XaAES is a multi-tasing AES for MiNT, the open source kernel for Atari. There are other AES implementations, like the commercial N.AES and the one that came with Atari's MultiTOS. The development of XaAES was started in September 1995 by Graig Graham. In 1998 the Swedish author Johan Klockars took over. A year later Henk Robbers started working on XaAES.
Jos: Why does someone writes an AES for a computer platform that is no longer in production?
Henk: Because it's fun. As a system programmer working on an AES appeals to me and I was looking for something to keep me busy. I knew XaAES from a public domain diskette, tried it, but it didn't work at all. In January 1999 I got connected to the internet and saw the sources were available on Johan's home page.
After downloading I took a look at the sources and I really liked what I saw, the way it was programmed. But it wasn't written very well. The first thing I did was try to make it look better in GEM.
Jos: January 2003 you stopped developing XaAES. What was the reason?
Henk: I never thought it would be so much work. After three years I became fed up with it. When a program gets better, it becomes more difficult to find the bugs. I discovered I've never had time for the things I would like to do with XaAES, like cascading windows.
Jos: What are the most important things you've contributed?
Henk: Get the windowing of dialog boxes really working and above all, the program hardly ever crashes. I think that is the most important thing, software must not crash, never.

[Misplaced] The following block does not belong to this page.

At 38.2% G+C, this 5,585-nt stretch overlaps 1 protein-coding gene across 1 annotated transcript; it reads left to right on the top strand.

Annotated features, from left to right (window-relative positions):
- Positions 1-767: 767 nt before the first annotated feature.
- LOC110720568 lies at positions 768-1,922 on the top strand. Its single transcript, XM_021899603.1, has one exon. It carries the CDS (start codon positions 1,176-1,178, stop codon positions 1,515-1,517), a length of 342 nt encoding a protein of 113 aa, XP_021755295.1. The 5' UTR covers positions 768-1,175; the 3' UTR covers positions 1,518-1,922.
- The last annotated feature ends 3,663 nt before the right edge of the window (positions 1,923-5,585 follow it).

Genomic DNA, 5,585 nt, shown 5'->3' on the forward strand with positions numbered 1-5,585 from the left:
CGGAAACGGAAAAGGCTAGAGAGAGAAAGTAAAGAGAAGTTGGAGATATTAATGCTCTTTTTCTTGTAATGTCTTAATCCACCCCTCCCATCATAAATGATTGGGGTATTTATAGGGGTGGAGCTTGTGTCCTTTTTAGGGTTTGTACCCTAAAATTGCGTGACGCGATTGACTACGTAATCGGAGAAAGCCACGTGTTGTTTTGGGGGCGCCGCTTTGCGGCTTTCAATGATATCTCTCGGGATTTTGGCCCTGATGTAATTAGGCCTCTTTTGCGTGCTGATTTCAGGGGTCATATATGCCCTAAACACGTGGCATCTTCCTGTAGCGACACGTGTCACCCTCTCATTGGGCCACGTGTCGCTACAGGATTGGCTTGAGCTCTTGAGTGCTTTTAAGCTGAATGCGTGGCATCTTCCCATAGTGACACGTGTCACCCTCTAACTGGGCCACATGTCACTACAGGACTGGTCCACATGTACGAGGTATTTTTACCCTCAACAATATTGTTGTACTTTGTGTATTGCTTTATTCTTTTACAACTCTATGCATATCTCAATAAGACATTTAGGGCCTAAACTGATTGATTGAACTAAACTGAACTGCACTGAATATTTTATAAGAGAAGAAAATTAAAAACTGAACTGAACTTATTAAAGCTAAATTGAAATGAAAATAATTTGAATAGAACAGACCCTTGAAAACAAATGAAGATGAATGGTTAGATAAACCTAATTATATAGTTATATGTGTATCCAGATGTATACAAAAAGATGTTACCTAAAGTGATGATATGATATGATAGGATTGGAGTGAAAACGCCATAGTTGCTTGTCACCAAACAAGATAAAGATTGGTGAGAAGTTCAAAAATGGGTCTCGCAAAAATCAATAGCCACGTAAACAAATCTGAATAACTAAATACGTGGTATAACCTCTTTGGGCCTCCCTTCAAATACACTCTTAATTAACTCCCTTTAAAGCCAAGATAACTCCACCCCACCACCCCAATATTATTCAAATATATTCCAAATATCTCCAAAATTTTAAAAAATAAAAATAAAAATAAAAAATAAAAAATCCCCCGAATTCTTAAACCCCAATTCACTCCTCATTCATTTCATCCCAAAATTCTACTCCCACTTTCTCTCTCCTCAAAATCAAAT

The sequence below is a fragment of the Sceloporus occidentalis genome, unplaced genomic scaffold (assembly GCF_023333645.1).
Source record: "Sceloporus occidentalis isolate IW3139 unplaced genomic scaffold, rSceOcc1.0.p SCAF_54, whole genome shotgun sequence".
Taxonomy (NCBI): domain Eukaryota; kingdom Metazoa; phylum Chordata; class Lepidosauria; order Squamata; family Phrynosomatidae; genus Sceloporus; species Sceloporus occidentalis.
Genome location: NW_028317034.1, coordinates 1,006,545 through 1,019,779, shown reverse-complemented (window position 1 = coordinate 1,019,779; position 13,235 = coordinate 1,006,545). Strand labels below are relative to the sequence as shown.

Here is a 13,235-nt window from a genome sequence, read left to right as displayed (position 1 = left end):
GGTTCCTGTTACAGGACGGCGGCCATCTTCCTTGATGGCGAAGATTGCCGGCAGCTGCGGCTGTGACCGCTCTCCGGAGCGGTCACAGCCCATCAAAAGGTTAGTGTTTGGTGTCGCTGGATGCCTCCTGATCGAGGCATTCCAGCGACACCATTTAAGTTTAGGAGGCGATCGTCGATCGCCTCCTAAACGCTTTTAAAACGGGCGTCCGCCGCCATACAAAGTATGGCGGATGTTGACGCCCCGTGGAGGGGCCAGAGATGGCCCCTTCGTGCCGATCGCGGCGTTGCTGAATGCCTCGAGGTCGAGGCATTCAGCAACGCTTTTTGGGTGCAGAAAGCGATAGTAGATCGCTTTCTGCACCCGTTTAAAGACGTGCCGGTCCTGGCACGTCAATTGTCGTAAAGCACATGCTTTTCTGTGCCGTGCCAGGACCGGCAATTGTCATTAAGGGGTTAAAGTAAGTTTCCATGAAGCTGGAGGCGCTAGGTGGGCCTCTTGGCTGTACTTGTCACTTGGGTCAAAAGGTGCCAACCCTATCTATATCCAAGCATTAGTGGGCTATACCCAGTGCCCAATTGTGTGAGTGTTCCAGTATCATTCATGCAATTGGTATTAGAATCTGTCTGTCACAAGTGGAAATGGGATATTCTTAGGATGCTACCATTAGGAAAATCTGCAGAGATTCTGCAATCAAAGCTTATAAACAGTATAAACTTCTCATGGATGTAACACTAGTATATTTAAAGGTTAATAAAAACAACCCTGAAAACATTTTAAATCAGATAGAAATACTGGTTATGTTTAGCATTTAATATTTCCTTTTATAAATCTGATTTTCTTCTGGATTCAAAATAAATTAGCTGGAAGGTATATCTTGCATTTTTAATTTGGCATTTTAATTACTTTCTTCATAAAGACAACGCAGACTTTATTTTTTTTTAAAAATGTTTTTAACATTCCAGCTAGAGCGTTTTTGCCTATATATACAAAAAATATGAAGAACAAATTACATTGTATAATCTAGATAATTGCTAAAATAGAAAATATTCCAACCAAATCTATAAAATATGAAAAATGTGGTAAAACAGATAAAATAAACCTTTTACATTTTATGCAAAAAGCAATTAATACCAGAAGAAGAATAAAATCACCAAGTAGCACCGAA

[On Unix] You see, there are two sides of XaAES. The first one is GEM, that's what the user sees, the screen with windows. The other side is the way the program works together with MiNT. And there I fall short of the mark. I don't know enough about Unix and in the end, that's what MiNT is.
Other people have taken over the development, people who know more about MiNT. I never thought it very annoying that the system sometimes missed a keyboard or mouse command while debugging the GEM side. They seem to have solved this now, that's very interesting. No, I didn't try their first upgrade, I hesitate...
Jos: I've read on some web sites that XaAES was slower than N.AES. Is this still true?
Henk: Yes, that's because of a design decision, that makes the program more flexible for the author. The user won't notice this flexibility, but this construction made it possible that 99 percent is pre-emptible. This means that a task can be arbitrarily interrupted by any other task, XaAES being a task like all the others.
Another advantage is that XaAES is freeware and open source, where N.AES is commercial. XaAES will become a part of MiNT and in the end this OS will be as fast as MagiC. Some communication with MiNT could be twice as fast, when XaAES were a kernel module, offering tight integration.
It's not true that you need at least 14 MB RAM to use MiNT. If you just want multi-tasking, then leave all this Unix stuff out. You can use MINT.PRG, XaAES and Teradesk with some additional files and run it on a 4 MB ST, leaving enough memory to run some programs.

[Photo: Henk's TT and Milan]
Picture 2. Henk's TT and Milan